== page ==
This is an English translation of the sentence “米粒とトンカツ3枚” using a translation tool.
This is something that Hosma was also unsure about, so I would like foreigners who come to Japan to know about it. So here you go.
Hello, I’m Hospa.
From now on, “What you should know about international students staying in a homestay. I’m going to write about the food aspect of this book, and “Things that host families should know”.
There is a difference between Japanese culture and foreign culture, isn’t there? In Japan, for example, we eat soba or udon with a loud sip.
There’s something strange about eating soba or udon without making a sound. You don’t mute by yourself! He said.
However, if this is the case in the Western world, it is against manners to make a noise when eating noodles.
I’m aware of those cultural differences. But if you don’t know that, Japanese people will go abroad and violate the country’s manners without a care. On the other hand, children from overseas may learn about Japanese manners from books, but if they don’t know Japanese indigenous culture, it will be a violation of manners.
In fact, in our house, Hosma doesn’t like to be left with rice.
He seems to be sad when he is left with rice that he spent a lot of time and love to cook.
So, when we used to serve them food, we used to serve them theirs too, but now we don’t serve them any more because some of them don’t like it or don’t like it, or they’re just about to leave it, or they throw it away without doing anything.
Instead, I put salads, miso soup, rice, mains, and subs in the kitchen. And we have an at-home buffet style where you can eat as much as you like. This has reduced the loss of cooked food.
Listen up, international students coming to Japan! Your host mother works hard to cook with your likes and dislikes in mind! Hosma will be very happy if you eat well!
And, you know what? Cooked food losses are down, but that’s still something else to worry about in the future.
If anything, leave a grain of rice in the teapot. I don’t eat all of it, Hospa,Hosma is in her 30’s, but since we were both kids, “Eat without leaving a grain of rice in your rice bowl! This is a mouth that has been told that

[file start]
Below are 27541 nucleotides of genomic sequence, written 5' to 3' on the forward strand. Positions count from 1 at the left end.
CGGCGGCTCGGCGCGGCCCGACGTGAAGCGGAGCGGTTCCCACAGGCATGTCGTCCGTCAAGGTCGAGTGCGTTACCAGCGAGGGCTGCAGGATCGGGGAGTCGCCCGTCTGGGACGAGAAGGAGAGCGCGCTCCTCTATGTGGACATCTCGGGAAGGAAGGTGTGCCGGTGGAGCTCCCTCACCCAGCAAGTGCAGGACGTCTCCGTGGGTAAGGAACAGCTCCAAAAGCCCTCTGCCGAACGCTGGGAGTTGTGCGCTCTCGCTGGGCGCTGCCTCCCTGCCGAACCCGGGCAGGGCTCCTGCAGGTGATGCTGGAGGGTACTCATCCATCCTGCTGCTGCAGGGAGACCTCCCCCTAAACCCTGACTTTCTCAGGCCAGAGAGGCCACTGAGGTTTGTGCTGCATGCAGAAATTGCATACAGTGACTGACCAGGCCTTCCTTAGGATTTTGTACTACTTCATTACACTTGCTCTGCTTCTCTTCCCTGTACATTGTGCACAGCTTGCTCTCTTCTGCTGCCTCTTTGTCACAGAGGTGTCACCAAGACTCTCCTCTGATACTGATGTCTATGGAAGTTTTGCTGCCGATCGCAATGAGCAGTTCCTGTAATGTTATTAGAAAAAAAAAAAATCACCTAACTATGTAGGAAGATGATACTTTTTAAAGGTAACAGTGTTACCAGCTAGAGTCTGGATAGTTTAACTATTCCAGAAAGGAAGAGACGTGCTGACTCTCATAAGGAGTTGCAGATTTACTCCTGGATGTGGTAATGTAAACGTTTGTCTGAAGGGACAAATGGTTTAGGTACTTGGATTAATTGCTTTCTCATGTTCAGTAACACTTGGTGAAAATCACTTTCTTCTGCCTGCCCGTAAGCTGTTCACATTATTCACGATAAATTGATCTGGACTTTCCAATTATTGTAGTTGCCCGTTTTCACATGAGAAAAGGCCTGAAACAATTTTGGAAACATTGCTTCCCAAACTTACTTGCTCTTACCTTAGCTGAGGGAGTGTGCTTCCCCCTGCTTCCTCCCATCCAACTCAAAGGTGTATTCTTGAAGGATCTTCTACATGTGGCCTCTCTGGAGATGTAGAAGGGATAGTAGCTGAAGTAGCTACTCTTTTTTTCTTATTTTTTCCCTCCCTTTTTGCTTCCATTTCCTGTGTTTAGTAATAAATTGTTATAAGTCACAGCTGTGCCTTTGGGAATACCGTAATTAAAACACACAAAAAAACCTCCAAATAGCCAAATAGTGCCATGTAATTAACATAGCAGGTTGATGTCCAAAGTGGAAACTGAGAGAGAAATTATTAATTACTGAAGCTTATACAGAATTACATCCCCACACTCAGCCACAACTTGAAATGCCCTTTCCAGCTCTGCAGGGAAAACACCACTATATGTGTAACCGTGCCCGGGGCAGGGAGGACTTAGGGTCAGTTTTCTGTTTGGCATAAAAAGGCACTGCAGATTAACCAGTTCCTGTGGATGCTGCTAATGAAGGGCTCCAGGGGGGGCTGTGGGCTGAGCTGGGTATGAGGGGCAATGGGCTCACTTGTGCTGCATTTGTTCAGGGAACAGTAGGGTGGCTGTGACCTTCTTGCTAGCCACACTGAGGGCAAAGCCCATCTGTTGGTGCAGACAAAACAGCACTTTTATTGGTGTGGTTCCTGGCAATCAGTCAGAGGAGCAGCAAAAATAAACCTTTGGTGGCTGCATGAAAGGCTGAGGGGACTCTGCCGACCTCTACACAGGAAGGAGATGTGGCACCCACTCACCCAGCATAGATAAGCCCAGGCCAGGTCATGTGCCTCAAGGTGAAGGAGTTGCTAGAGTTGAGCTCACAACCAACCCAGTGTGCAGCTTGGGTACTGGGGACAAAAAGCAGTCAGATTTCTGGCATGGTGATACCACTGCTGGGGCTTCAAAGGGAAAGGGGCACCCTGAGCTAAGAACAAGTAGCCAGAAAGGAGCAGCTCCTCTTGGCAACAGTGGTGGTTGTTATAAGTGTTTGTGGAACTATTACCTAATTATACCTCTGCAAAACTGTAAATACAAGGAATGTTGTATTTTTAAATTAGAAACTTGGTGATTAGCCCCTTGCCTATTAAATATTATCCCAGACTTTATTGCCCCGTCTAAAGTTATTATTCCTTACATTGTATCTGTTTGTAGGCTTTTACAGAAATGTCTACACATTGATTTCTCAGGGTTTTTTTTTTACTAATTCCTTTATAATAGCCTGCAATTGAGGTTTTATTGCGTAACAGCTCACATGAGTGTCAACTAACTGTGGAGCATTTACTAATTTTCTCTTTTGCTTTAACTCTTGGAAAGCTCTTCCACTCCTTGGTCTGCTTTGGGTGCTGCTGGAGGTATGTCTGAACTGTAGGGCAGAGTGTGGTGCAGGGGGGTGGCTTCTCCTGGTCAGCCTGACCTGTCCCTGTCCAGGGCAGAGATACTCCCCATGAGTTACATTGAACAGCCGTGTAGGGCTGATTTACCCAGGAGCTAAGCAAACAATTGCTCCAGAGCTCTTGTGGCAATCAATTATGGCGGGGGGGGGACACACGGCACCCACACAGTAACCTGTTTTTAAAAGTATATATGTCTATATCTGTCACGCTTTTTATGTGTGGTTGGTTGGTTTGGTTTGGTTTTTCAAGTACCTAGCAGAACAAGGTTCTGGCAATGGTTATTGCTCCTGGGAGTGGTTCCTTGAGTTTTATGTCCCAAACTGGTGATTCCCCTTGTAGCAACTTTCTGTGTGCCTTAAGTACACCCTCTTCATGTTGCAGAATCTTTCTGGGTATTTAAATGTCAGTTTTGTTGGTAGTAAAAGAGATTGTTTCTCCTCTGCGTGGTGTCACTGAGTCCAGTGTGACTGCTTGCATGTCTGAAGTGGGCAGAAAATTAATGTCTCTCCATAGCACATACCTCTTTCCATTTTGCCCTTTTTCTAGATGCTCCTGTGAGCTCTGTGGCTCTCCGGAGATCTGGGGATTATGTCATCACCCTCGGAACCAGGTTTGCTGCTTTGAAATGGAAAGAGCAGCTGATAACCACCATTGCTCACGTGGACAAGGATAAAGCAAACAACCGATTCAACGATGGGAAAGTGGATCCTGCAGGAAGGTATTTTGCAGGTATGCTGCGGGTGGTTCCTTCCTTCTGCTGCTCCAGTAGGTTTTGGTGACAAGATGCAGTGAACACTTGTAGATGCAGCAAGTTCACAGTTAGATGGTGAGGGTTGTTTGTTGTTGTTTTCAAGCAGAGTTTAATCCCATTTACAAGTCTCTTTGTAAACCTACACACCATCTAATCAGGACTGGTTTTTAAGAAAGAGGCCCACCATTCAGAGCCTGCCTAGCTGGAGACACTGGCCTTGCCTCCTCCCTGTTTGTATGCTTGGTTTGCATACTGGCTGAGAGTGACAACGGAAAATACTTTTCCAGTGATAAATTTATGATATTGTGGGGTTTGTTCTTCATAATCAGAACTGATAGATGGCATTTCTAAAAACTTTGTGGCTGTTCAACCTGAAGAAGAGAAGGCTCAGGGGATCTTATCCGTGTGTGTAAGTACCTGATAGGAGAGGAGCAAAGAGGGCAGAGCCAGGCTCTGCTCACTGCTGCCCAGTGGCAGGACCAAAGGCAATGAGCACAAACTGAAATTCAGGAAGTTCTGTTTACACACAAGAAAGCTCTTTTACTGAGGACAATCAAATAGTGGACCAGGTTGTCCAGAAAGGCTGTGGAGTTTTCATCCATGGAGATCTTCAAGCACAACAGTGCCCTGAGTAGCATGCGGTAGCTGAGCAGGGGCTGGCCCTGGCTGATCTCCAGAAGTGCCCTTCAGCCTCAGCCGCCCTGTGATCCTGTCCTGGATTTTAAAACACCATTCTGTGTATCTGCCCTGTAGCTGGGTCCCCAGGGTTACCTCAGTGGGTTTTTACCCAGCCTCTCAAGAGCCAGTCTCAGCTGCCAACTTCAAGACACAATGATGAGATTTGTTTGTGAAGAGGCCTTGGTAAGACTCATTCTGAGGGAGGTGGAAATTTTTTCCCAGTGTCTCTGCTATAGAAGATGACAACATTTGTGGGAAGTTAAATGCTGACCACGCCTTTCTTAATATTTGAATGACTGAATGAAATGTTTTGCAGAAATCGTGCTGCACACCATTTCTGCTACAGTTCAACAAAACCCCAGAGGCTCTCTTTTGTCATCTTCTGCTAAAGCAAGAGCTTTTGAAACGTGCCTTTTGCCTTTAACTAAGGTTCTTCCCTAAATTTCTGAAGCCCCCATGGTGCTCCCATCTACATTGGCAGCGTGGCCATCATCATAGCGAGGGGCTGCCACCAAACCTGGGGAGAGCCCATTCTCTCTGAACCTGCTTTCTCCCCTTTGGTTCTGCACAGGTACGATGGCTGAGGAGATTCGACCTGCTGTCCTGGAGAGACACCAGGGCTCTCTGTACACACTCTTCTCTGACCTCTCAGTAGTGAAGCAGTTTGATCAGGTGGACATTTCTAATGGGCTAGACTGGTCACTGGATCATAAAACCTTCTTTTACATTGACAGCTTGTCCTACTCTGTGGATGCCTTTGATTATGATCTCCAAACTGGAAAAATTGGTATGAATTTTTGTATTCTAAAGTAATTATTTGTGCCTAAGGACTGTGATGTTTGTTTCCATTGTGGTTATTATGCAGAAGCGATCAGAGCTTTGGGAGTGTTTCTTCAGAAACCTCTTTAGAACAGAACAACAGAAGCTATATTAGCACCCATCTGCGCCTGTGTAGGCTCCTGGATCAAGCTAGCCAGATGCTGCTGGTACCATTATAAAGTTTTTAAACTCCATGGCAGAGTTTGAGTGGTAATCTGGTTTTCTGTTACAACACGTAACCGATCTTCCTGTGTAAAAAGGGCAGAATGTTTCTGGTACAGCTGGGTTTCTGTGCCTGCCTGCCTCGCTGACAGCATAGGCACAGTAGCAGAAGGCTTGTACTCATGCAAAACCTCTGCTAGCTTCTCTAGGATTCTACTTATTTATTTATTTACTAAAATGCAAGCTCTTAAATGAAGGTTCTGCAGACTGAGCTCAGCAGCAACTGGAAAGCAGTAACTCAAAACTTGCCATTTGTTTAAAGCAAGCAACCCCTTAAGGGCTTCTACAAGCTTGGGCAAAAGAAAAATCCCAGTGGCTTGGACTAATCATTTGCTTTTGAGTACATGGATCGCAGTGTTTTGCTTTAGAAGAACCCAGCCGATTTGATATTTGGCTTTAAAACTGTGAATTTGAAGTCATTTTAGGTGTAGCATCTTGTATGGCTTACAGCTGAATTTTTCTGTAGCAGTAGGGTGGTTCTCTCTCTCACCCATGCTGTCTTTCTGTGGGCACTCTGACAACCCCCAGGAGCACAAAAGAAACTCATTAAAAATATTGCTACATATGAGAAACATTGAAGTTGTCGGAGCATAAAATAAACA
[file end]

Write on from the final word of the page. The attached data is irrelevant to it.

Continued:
I don’t know about the current generation in their teens and twenties, but it bothers me when they leave rice grains in the tea bowl and eat them.
Of course, “some people care about leaving rice grains in their teacups! When they leave our house, I tell them that they should not have a hard time in Japanese society, but I don’t tell them anymore if they don’t change their minds to some extent.
It’s tiring for us to say it, and the other person is like, “Stop bothering me with all that noise! You might be thinking, “Well, I’m not going to do that.
So, what I would like to tell the international students who come to Japan. In Japanese society, there is a certain segment of the population that feels uncomfortable if you leave rice grains at the table. So, I’m happy if he eats the grains of rice using chopsticks beautifully.
Also, for those who want to start a host family in Japan! The things that Japanese people have been told by their parents from an early age are different, and if you don’t have the capacity to accept that, you will get tired. (Laughs)
Also, Japanese people eat rice almost every day, right? For me, if I don’t eat rice, I don’t feel like I’ve eaten it. But, you know what? From the perspective of children overseas, where rice is not a staple food culture, some of them say they don’t like rice. They don’t seem to be good at tastelessness.
And you know, we make dinner at home, right? Then, there was a child who didn’t eat miso soup, rice, or salad, but served a whole main dish.
Just for the record, I don’t want my international students to go hungry, so I always make more so they can refill their stomachs.
People in their teens and twenties can get hungry quickly. When I was in my twenties, I could eat two servings lightly.
I didn’t want them to feel sorry for not being able to eat because there were no refills even though they were really hungry, so I asked Hosma to make a lot of main and sub dishes for them.
For example, if you make pork cutlets, you would take three or four pieces of pork cutlets with you.
I’m tempted to tell you to eat the basic set first.
The Japanese have rice, miso soup, main and sub, and so on, and they eat the rice while nibbling on the main dish. That’s the basic way to eat.
Spaghetti, oh, this sauce is so good. I’ll just have this sauce! And you don’t eat spaghetti noodles at all, do you!
I had a burger and mmmm, this meat is my wool. This is the only thing I want to eat. Is there anyone left with a bun?
What you’re eating is a hamburger. Anyone who can enjoy the harmony of buns, pickles and ketchup sauce, go to a hamburger place, not a burger place to begin with! I think so.
The Engel’s coefficient is higher when a student is a homestay student who is going to be a mainstay student.
But, well, in addition to learning about Japanese culture, “food” is something to look forward to, isn’t it?
When I was a homestay student in my teenage years, we had potatoes, broccoli and a little bit of meat almost every meal at dinner. Well, I suppose there was a reason that they were staying at that time with an elderly couple and their food was thin.
However, I don’t want the children who come to my house to feel such a twinge.
But, international students coming to Japan, you know, in Japan, they eat rice, main, miso soup, and triangular food!
If you eat only the main course, other people will run out of the main course to eat, so it’s a problem.